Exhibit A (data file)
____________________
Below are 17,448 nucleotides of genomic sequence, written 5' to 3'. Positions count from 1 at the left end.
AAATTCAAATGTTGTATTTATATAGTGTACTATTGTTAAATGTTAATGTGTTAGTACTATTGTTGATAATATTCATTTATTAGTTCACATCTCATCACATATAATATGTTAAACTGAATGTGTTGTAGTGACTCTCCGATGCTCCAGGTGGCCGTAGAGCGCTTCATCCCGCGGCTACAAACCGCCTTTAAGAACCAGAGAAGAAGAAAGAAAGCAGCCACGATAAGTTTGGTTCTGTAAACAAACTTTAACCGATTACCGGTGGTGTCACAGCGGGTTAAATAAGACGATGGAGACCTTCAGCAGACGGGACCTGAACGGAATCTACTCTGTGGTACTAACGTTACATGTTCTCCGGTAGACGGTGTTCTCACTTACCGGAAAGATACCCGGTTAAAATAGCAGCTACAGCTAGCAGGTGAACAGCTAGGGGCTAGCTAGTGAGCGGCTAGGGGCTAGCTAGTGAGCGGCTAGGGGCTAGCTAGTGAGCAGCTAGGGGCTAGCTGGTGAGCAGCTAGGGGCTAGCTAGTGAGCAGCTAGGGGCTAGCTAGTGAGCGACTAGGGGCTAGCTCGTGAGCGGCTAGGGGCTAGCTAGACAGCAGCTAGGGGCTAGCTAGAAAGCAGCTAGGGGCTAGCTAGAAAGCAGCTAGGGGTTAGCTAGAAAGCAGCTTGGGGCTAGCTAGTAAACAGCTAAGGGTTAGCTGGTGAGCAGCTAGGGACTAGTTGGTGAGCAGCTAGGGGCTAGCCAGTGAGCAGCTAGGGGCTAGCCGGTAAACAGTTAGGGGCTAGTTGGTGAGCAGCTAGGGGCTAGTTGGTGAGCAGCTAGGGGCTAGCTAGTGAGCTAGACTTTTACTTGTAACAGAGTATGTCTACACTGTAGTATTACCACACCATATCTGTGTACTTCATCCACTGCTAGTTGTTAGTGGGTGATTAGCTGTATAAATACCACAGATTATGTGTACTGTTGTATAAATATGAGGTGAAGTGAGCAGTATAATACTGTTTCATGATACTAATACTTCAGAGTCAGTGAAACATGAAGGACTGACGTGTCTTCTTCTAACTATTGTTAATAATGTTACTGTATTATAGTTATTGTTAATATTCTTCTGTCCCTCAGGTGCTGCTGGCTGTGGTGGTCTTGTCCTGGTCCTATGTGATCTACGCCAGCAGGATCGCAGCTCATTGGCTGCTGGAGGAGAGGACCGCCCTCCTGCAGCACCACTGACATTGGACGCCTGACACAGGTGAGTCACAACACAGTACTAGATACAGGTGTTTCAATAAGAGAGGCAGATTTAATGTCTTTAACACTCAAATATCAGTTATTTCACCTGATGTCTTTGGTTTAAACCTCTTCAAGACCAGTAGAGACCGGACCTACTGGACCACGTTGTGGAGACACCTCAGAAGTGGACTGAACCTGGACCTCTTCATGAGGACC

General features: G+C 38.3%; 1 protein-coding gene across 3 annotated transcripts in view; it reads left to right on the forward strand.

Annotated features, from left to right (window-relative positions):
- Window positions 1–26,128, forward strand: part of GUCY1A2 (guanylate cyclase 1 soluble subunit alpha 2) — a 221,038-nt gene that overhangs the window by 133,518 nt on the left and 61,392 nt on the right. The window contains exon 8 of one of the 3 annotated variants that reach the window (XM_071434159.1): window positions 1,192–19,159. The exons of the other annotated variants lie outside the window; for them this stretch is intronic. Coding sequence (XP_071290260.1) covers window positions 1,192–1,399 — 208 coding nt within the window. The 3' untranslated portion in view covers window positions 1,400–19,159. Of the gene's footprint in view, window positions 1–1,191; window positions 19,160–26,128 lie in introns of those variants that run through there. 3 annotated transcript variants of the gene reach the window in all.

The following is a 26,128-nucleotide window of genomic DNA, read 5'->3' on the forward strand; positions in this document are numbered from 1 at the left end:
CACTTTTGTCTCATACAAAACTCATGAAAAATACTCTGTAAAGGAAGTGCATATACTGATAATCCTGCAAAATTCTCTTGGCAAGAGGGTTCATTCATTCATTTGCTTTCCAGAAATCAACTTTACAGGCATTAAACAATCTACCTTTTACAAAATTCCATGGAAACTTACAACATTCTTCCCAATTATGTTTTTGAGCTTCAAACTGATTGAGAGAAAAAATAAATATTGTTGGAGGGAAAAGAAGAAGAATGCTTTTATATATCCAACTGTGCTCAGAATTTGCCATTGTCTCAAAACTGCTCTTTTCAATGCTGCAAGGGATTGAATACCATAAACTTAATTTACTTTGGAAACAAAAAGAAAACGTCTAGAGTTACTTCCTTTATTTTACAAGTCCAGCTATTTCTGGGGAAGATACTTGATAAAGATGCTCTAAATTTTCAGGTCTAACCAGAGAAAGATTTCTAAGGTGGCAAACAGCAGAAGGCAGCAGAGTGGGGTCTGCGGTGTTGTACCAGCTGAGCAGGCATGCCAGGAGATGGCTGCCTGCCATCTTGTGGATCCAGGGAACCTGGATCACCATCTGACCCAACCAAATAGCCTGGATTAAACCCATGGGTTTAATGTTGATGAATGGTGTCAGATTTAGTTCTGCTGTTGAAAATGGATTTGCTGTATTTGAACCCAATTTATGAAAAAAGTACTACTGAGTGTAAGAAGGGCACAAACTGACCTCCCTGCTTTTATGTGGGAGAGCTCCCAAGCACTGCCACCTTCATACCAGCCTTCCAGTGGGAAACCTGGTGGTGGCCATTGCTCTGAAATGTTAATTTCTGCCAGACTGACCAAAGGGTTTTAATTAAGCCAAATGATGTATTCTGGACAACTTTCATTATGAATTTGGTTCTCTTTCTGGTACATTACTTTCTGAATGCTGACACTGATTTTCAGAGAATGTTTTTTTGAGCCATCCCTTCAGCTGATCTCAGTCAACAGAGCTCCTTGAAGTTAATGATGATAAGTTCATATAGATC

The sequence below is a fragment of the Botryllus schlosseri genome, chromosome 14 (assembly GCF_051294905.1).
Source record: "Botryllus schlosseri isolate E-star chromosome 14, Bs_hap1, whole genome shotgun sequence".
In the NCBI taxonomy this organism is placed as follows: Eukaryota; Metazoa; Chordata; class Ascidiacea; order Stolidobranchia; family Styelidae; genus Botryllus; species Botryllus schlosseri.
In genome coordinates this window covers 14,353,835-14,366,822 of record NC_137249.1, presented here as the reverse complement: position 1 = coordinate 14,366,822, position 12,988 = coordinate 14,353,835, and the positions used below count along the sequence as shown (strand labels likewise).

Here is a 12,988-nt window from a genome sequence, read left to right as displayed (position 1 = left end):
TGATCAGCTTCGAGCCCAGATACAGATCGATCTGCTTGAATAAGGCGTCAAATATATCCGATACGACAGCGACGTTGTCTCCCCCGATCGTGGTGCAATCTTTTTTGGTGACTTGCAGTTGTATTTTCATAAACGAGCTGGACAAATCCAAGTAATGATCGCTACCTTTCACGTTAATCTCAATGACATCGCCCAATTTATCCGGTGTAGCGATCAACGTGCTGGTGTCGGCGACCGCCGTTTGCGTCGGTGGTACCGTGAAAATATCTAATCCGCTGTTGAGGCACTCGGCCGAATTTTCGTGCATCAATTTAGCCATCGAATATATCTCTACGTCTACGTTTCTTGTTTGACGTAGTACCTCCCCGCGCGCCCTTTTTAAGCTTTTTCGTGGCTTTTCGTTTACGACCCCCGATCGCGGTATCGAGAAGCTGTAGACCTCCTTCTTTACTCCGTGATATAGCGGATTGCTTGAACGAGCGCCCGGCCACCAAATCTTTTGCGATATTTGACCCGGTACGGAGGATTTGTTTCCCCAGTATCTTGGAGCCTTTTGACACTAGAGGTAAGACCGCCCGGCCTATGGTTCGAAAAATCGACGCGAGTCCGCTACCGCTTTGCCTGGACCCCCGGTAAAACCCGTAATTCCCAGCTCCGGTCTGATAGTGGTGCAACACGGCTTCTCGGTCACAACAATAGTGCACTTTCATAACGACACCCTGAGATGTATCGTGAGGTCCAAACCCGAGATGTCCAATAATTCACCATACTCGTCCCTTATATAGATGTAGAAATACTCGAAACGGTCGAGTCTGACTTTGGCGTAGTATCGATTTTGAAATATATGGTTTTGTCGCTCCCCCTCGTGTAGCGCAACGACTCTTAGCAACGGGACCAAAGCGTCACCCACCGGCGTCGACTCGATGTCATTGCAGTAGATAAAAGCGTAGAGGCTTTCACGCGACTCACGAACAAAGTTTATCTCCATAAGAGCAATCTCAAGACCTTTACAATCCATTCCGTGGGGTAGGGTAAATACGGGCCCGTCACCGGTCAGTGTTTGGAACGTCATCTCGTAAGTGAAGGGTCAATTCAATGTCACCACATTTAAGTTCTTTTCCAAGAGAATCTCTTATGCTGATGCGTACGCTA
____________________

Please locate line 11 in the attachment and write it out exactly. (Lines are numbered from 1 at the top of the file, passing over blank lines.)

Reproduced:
In genome coordinates this window covers 14,353,835-14,366,822 of record NC_137249.1, presented here as the reverse complement: position 1 = coordinate 14,366,822, position 12,988 = coordinate 14,353,835, and the positions used below count along the sequence as shown (strand labels likewise).